Not Your Mother's TV Moms: Emmy Voters Recognized Nuanced Portrayals of Motherhood

Courtesy of ABC

Move aside, Carol Brady: Steely moms have stepped into the spotlight, from Laura Dern's character in 'Big Little Lies' to Octavia Spencer's in 'Self Made.'

When asked to imagine the quintessential TV mom, you might recall any number of firm, wholesome or uplifting characters from across the decades. June Cleaver and Carol Brady remain the paradigms of chipper blond matriarchy. Marge Simpson and the doyennes of The Waltons and Little House on the Prairie made hearth and home. On classic sitcoms, Clair Huxtable eased you with her patrician comfort while Marie Barone and Roseanne Conner smothered you with bullish affection. In later years, TV drama mamas Lorelai Gilmore, Tami Taylor and the Pearson women could help you feel like you always had a place to turn.

As TV content continues to swell and deepen in the streaming era, so do our definitions of onscreen motherhood. Competition increasingly has led platforms to seek innovative auteurs and groundbreaking stories, which has revolutionized representation onscreen for marginalized folks but has also changed how we engage with archetypal roles. This year, the Emmys have pointed a lens at an emerging trend in longform storytelling: the plight of the steely mom.

The steely mom isn't necessarily unloving; she's just emotionally complex, often caught between her core desire to do right by her kids and the call of her overarching ambitions. Sometimes she risks her life or profession for her children; other times she distances herself from her spawn to focus on her own needs. Still, she's constantly grappling with her dual personae as a devoted caregiver and an autonomous striver.

In the 2020 Emmy drama categories, The Crown's Queen Elizabeth II (Olivia Colman), Unorthodox's Esty Shapiro (Shira Haas), Self Made's Madam C.J. Walker (Octavia Spencer) and Mrs. America's Phyllis Schlafly (Cate Blanchett) could each easily imagine life as a stay-at-home mother, running a household and wrangling kids in ways that uphold traditional values (and gender norms). The queen progressively learns to accept her duty as sovereign, but still sometimes indulges in the fantasy of being a simple country wife who breeds horses. The others, however, know deep down that they weren't meant for domesticity.

Pregnant newlywed Esty escapes her cold husband and suffocating Brooklyn Hasidic community to pursue a classical music career in Berlin, while middle-aged wife and mother Walker endures the racism and misogyny of the Jim Crow era to grow her backroom hair-care tonic business into a full-blown cosmetics empire. Even conservative activist Schlafly manages to convince her husband to let her apply to law school in a mid-career shift toward policy-crafting.

For some Emmy-nominated moms, though, parenthood itself is the challenge. On The Morning Show, fed-up talk show co-host Alex Levy (Jennifer Aniston) struggles to connect with her college-age daughter (Oona Roche), both cognizant that Alex has always prioritized career over family. Ozark's manipulative Wendy Byrde (Laura Linney), often wrapped up in expanding her criminal enterprise, treats her kids like she treats everyone else: people she needs to lie to. Succession's barbed Caroline Collingwood (guest actress in a drama nominee Harriet Walter) tends to dismiss her needy children as casualties in a psychological war with their explosive billionaire father (Brian Cox), while Killing Eve's MI6 renegade Carolyn Martens (Fiona Shaw) seems to barely even acknowledge her hacker son at all until his death.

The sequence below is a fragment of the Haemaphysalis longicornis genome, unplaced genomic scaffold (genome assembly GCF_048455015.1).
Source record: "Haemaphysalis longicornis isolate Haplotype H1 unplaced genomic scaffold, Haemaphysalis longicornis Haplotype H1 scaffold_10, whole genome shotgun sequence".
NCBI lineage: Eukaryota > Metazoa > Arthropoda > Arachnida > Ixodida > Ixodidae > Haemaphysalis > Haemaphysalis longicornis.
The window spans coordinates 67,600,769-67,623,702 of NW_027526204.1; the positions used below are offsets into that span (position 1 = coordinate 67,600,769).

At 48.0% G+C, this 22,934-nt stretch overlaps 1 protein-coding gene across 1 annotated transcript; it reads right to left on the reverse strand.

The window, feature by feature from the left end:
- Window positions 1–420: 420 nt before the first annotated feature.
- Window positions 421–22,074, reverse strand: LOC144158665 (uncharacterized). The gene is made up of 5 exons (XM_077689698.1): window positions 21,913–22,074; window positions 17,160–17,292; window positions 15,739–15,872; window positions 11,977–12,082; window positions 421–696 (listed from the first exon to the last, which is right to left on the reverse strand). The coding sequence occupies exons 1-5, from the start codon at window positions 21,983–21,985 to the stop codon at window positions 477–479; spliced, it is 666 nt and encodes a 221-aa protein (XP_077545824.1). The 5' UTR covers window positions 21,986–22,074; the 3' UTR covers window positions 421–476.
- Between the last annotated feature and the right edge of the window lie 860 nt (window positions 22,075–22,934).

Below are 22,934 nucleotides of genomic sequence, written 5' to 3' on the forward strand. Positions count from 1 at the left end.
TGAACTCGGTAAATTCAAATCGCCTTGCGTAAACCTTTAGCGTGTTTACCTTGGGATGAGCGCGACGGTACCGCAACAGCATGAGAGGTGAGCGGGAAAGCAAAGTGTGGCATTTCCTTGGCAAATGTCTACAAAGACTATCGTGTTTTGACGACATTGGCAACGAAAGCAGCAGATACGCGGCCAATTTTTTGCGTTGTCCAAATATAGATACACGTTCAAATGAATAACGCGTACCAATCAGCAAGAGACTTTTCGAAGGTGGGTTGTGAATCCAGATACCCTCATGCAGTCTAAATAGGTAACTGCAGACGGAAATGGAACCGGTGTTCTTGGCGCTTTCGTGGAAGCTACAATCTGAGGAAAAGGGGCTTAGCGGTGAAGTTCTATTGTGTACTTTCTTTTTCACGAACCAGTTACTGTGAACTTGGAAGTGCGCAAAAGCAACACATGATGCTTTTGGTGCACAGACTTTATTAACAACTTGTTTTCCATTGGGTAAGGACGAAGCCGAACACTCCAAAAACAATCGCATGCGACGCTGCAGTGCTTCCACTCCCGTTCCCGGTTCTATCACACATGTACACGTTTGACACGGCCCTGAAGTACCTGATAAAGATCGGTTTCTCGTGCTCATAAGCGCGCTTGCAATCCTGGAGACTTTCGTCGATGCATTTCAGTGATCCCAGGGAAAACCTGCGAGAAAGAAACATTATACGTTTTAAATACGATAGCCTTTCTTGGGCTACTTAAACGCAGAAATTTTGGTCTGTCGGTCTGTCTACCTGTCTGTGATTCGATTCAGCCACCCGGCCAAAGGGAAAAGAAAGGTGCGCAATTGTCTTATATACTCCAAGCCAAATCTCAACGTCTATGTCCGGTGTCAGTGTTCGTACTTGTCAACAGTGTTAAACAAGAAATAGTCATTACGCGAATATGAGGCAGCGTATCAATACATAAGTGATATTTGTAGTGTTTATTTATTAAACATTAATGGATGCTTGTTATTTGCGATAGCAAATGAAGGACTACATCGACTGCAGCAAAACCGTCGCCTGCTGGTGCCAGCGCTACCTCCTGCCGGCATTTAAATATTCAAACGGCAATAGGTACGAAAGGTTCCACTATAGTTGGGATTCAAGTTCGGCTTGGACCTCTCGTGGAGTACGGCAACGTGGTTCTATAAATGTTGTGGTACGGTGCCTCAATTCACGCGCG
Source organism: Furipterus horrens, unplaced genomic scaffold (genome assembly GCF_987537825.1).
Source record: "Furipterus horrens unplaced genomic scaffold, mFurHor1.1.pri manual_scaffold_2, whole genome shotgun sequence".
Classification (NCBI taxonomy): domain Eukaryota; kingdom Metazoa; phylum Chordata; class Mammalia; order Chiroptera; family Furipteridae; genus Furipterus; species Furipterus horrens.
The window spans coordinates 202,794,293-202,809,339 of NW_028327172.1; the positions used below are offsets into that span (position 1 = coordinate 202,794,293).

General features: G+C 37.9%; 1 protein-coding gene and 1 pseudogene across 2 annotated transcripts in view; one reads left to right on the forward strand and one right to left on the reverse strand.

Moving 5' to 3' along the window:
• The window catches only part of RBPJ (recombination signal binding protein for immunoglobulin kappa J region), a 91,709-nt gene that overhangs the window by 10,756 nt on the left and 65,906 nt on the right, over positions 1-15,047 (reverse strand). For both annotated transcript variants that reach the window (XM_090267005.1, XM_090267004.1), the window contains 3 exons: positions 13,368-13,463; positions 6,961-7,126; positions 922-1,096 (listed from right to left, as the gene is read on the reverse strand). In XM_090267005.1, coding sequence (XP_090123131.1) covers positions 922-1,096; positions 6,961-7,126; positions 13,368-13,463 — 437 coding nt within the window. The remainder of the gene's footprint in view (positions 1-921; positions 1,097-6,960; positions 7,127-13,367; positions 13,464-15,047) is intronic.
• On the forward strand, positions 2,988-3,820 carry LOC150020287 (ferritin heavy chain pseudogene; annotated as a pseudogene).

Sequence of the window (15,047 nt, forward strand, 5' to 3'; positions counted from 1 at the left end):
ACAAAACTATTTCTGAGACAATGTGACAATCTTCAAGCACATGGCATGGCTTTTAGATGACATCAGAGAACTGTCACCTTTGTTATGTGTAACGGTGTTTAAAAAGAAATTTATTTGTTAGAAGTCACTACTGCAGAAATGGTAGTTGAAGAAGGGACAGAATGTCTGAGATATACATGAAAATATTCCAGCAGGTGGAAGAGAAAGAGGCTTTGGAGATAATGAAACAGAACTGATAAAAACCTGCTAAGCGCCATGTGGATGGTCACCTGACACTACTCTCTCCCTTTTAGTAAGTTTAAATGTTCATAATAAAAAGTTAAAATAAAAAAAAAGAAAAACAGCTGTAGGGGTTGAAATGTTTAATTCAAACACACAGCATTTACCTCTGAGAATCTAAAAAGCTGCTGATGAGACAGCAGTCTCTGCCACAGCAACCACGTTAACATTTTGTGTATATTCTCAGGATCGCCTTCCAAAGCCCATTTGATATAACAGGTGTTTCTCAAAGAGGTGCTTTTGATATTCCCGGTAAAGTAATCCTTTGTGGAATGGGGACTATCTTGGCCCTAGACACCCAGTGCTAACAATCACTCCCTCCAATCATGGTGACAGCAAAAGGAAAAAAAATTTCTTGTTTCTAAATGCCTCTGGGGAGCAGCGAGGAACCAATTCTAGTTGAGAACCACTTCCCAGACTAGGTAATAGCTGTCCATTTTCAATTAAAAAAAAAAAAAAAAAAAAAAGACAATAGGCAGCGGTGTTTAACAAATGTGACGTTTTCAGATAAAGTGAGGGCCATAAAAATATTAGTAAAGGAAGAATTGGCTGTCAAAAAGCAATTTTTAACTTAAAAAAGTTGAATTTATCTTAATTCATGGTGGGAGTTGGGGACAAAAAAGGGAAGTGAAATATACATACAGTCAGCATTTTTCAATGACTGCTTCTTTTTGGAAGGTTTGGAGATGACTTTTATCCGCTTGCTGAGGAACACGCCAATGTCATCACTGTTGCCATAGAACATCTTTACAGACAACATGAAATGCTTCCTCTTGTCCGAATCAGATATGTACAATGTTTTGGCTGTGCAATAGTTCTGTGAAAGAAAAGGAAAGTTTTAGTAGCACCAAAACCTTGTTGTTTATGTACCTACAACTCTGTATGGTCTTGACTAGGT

Sometimes TV characters have had to adorn the "steely mom" persona to protect their kids (and communities) at all costs. On miniseries Little Fires Everywhere, Emmy nominee Kerry Washington is a broke artist struggling to keep her daughter secure in the white, middle-class suburbs. Watchmen's Angela Abar, aka Sister Night (Regina King), a mother of two, is a police detective who moonlights as a vigilante superhero. On Westworld, sentient AI Maeve (Thandie Newton) consistently faces violence (or acts violently) for the chance to be reunited with her "daughter" from a previous simulation. And the tart, misguided mothers of Big Little Lies — in particular, the characters played by nominees Laura Dern and Meryl Streep — fool themselves into thinking their aggressive, self-preservationist mama-bear routines benefit anyone but themselves.

This maternal unease extends to the comedy categories as well, with the Emmy-nominated women of Schitt's Creek, The Marvelous Mrs. Maisel and GLOW all playing characters balancing showbiz jobs and detached relationships with their children. Schitt's Creek's glamorous former soap star Moira Rose (Catherine O'Hara) maintains a stiff upper lip when it comes to her two adult kids, but newfound poverty and tenancy in rural hicksville have softened her motherly instincts. Maisel's stand-up comic Midge (Rachel Brosnahan) and GLOW's wrestler Debbie (Betty Gilpin) both struggle with life on the road as performers, acutely feeling the distance from their young children. But not enough to forgo their ambitions.

If any of this year's nominees embody the tenderness of a traditional mother figure, it's Black-ish's Rainbow Johnson (Tracee Ellis Ross), an effervescent doctor in charge of a brood of five, and Pose's Pray Tell (Billy Porter), a larger-than-life emcee and fashionista who mentors the young queer members of New York's underground ballroom community. Warmth is nice, but still sometimes I long for the cold clarity of steel.

This story first appeared in an August stand-alone issue of The Hollywood Reporter magazine. To receive the magazine, click here to subscribe.